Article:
Plan your own trip to Namibia today - use our Interactive Map to calculate your route or contact a Namibia specialist on our website!
Namibia is a land of adventure and spectacle. Amazing natural parks, free-roaming wildlife, and iconic open spaces can inspire anyone. WWF Travel's Director Elissa Leibowitz Poma recently joined WWF's Chris Weaver in Namibia and came back with a few lessons that she originally posted on the WWF Travel Blog:
1. Black rhinos have a more sensitive disposition than white rhinos. Among several reasons why, according to Jeff Muntifering of the Save the Rhino Trust in Namibia, is the fear of being hunted. White and black rhinos alike have been poached for decades, but black rhinos, which are more solitary than white rhinos, appear to have passed along knowledge of that practice in their genetic code as a survival mechanism.
2. The San click languages spoken by some bushmen is quite difficult to pronounce. A language originating with the hunter-gatherers of southern Africa as they traversed their ancestral lands, the languages and various dialects are still spoken by about 100,000 people in Namibia and Botswana (and small groups in Angola, Zambia and Zimbabwe). The one I tried learning consists of four click styles, depending on the placement of your tongue in your mouth. The clicks themselves weren’t so hard to form, but connecting them to words twisted my tongue in knots! (See a pronunciation guide to practice.)
3. Giraffes are the best models in Namibia. You could be driving along a road, nothing around you but sand and rocks, and then all of a sudden a giraffe neck and head pops out from behind a grove of trees. The giraffe would hold your gaze, nibbling on some leaves but intently watching you from beneath impossibly long eyelashes. (They’re that long for a purpose, by the way: To keep insects, debris and sunlight out of their eyes.)
4. There must be a better word to describe a springbok’s leap than “pronk.”Springboks and other gazelles exhibit this behavior when they’re being pursued by prey or otherwise feel a need to get out quickly. It’s an elegant, ballet-like move that allows the springbok to gain extra distance, and surely the motion deserves a more elegant, ballet-like word.
5. You must succumb to the dust. Namibia is a desert. It’s hot, it’s dry - Arizona seems like a rain forest in comparison. So you must accept the fact that the dust will coat every inch of you - covering every centimeter of your skin and clothes, coating each strand of hair, lining the inside of your nose. Instead of resisting it, I embraced it. It made me feel like a part of the magnificent, stark landscape.
6. It’s hard to eat game after watching it all day. Game meat is a way of life in Africa, and ostrich, zebra, kudu and other mammals frequently show up on menus. I recognize the realities of the world, and I’m not a vegetarian in “real life.” But for me, there was something quite difficult about watching dapper oryx walk across the valleys all afternoon, then mustering any desire to eat a steak of it for dinner. I was surprised by my reaction, actually. I stuck with pasta and veggies.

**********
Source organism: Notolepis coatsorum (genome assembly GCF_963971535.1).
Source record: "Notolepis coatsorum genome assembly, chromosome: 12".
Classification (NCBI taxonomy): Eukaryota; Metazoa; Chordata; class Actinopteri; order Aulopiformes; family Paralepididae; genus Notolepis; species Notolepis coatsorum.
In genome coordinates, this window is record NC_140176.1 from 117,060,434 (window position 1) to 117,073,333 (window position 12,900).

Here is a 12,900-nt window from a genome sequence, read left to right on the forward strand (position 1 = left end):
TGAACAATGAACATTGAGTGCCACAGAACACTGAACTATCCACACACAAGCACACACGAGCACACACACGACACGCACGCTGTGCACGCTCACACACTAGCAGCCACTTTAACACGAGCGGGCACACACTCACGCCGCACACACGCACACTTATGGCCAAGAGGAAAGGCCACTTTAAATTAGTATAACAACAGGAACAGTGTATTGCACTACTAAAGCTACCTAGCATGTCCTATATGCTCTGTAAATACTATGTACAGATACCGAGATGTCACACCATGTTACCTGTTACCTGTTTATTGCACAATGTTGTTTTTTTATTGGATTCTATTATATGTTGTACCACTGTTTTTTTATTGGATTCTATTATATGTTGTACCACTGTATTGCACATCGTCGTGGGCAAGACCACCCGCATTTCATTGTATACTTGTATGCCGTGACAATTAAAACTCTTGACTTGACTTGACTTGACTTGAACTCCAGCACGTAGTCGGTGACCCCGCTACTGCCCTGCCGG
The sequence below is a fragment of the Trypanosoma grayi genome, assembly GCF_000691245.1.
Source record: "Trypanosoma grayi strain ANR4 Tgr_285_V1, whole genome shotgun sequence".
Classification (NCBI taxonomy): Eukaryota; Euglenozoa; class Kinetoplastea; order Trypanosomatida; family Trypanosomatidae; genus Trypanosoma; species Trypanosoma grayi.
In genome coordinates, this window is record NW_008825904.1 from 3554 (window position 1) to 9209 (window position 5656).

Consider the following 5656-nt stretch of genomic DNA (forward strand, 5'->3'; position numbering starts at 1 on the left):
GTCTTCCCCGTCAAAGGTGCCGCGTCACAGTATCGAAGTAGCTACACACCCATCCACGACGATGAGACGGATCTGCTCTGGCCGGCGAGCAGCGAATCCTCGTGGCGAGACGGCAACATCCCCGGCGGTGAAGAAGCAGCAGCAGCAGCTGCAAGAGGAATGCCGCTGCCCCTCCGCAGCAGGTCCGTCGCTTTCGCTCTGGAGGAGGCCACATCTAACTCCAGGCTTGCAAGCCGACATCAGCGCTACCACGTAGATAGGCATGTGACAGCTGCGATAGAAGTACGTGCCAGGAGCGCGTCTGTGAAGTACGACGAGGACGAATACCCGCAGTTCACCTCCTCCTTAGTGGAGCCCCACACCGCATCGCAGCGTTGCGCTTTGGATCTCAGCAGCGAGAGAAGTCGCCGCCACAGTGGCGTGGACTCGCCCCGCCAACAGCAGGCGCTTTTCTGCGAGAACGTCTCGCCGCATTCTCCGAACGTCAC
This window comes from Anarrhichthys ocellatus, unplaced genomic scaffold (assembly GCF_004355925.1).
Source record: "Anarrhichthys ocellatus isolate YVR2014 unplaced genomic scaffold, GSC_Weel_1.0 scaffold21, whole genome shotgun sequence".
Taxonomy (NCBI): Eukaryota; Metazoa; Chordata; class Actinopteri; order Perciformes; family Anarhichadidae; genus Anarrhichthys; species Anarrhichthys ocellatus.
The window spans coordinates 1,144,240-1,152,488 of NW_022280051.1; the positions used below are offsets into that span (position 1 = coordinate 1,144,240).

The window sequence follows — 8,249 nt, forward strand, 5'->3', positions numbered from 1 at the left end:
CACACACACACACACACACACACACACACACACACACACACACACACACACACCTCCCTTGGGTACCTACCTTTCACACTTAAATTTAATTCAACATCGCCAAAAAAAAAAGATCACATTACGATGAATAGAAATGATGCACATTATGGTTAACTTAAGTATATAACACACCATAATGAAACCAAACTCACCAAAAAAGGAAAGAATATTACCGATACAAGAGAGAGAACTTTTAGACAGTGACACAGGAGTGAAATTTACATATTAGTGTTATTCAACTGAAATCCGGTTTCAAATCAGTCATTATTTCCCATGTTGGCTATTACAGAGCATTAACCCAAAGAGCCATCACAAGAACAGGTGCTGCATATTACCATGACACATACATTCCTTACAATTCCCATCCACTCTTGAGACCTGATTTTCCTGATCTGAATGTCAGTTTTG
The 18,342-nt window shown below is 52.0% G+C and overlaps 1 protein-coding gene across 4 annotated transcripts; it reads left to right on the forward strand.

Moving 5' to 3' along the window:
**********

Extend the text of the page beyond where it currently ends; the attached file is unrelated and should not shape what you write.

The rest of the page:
7. The adornments that Himba women wear all have practical purposes.The Himba are a semi-nomadic group in the Kunene region of northern Namibia who have maintained a traditional tribal lifestyle. The women we met in a small village were coated head to toe in otijze, a paste made of butter, ash and the natural pigment ochre. The coating gives them a rust-colored, shiny glaze, which not only beautifies them in the Himba way (the rich red color symbolizes blood and life), but also provides sun protection. Likewise, women wear beaded anklets, to prevent snake bites.
8. I have a new appreciation for asphalt. After spending hours each day in a vehicle bumping along dry riverbeds, rock-strewn trails and paths formed by elephants, I hereby declare I will never complain again about potholes in Washington, D.C.
To learn more about how you can have an experience like Elissa's in Namibia's Conservancies, click here.
Have you ever wondered what it feels like to stare down an 1,100 kilogram beast with no fence between the two of you? Ron Swilling recently went tracking with the Save the Rhino Trust in the Kunene Region of Namibia. The following is an excerpt of her account of the experience.
A lone cloud trails though a true-blue Namibian sky. Everything slows down and freezes as I face the Damaraland denizen, his prehistoric form linking me momentarily to generations of his ancestors that survived the tumultuous evolutionary journey through the millennia. His ears rotate, small grey radar dishes – listening, certain that he’s heard intruders in his territory. His small, beadlike eyes scan the blurry horizon. I inhale, keeping my mischievous breath prisoner for long seconds, like a naughty child who wants to burst out into the sunshine, while he, head up, serenely contemplates the scenario. The benevolent wind keeps the secret of my presence to herself. My heart beats too loudly.